|Publication number||US7051809 B2|
|Application number||US 10/656,436|
|Publication date||May 30, 2006|
|Filing date||Sep 5, 2003|
|Priority date||Sep 5, 2003|
|Also published as||CA2476827A1, CA2476827C, US20050051328|
|Publication number||10656436, 656436, US 7051809 B2, US 7051809B2, US-B2-7051809, US7051809 B2, US7051809B2|
|Inventors||Dennis Ray WILSON|
|Original Assignee||Conocophillips Company|
|Export Citation||BiBTeX, EndNote, RefMan|
|Patent Citations (39), Referenced by (1), Classifications (9), Legal Events (3)|
|External Links: USPTO, USPTO Assignment, Espacenet|
The present invention relates to the treatment of underground coal formations and in particular a method to fracture those formations.
Coal is probably the most plentiful hydrocarbon fuel on earth. However, a large volume of the coal deposits are in deep underground formations. There have been a number of efforts to exploit this energy source. Wells have been drilled into these deep coal formations and the hydrocarbon gases present in the formations have been extracted from the wells. These coal formations have been fractured utilizing techniques borrowed from the oil and gas well technology, using fluids such as water, gels, or foam fractionation, along with sand proppant, to create fractures in the formation to increase the production of gas from the coal formation. Gas produced by coal formations is relatively clean and may be processed in a manner similar to natural gas and transported via pipelines.
Another technique to exploit the energy reserve in deep coal beds has been to drill two or more wells into the coal formation. The coal in the formation is set on fire at one of the wells and the gaseous products of the burning coal are extracted through other wells. This method produces a gas product which was relatively dirty containing carbon monoxide, long-chain hydrocarbons, and other combustion products from the burning coal. Thus, the produced fuel gas is useful in powering electric generators located near the well heads, such a procedure is illustrated in U.S. Pat. No. 4,271,904 entitled “Method for Controlling Underground Combustion”. The gas produced by the burning coal is of limited value for transportation of a clean gas which is competitive with natural gas.
There has been a continuing need for a method to more effectively fracture underground coal formations to recover more of the gas present in the formation. There has been a need for an improved process to recover the gas in a relatively clean form. The present invention has the advantages of being economical, of greatly extending the fracturing of subterranean coal formations, and of increasing the recovery of clean gas without the combustion products from burning underground coal in-situ to produce a product gas.
A method for using in place coal energy to improve and increase fracturing of subterranean coal formations at reduced cost. The method can be used in place of conventional processes or can be used in conjunction with conventional processes.
A method for the fracturing of subterranean coal formations comprising injecting an oxidizing gas into a wellbore and into the coal formation, igniting the coal, injecting a cooling media to force the fire away from the near wellbore media. After a predetermined time the fire is extinguished. In preferred embodiments the oxidizing gas is air.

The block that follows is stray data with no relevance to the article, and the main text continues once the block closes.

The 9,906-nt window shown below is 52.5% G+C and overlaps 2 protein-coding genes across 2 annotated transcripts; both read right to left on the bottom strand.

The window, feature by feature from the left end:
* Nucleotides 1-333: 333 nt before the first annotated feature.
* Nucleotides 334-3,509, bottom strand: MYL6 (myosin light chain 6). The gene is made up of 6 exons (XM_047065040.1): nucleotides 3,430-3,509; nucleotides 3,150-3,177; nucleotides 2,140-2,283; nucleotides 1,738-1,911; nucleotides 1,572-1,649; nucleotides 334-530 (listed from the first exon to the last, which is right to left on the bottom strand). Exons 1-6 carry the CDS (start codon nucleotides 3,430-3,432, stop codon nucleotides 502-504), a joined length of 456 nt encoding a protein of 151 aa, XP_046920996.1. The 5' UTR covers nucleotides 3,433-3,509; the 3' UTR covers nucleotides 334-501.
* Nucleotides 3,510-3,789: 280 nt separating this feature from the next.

In a preferred embodiment, the oxidizing gas is injected at a pressure substantially equal to or exceeding the fracturing pressure of the coal formation. The amount of cooling media injected is preferably less than the amount needed to completely extinguish the burning coal. A preferred cooling media is water, water mist, or foamed water. Preferably, the amount of cooling media injected is 60% or less of the BTU value of the burning coal. When the predetermined amount of burning has been completed, the fire is extinguished by injection of sufficient cooling media to extinguish the fire or to suffocate the fire.
In another embodiment, after a fire has been established in the coal, a slug of water can be injected of sufficient volume that it will explosively disassociate to further fracture the coal formation.
In yet another embodiment of the invention, a single wellbore is open to the coal formation. When a coal formation has more than one wellbore drilled into it, preferably all nearby wellbores are closed off before igniting the coal.
In another aspect the present invention relates to the provision of improved formation fracturing by burning the coal thereby converting the coal to ash to create fractures.
In yet another aspect the present invention provides a method to alter the natural stress field of the coal formation, by burning the coal to heat adjacent areas of the formation to a temperature which relieves stresses in the formation that would otherwise close opened fractures and cleats.
Some of the energy content in subterranean coal formations is accessed by drilling a wellbore into the coal formation. Drilling a well is usually the only practical way to access coal at depths below 1,000 feet from the surface. These coal formations typically contain methane and other hydrocarbon gases which can be produced from the well. Methane desorbs from coal matrix and can only move through the formation via fractures called butt cleats and cleats. To improve a well's ability to produce gas, coal formations can be fractured by fracturing techniques such as those used in natural gas and petroleum wells. The purpose of fracturing is to provide fissures or channels through which gas and fluids can migrate to the wellbore for extraction to the surface. However, such techniques as hydraulic fracturing with a variety of fluids and proppants, can extend fractures only a limited distance from the wellbore into the formation. These techniques are also quite expensive. The present invention provides an alternative technique to fracture a subterranean coal formation to increase the production of clean gas from the formation.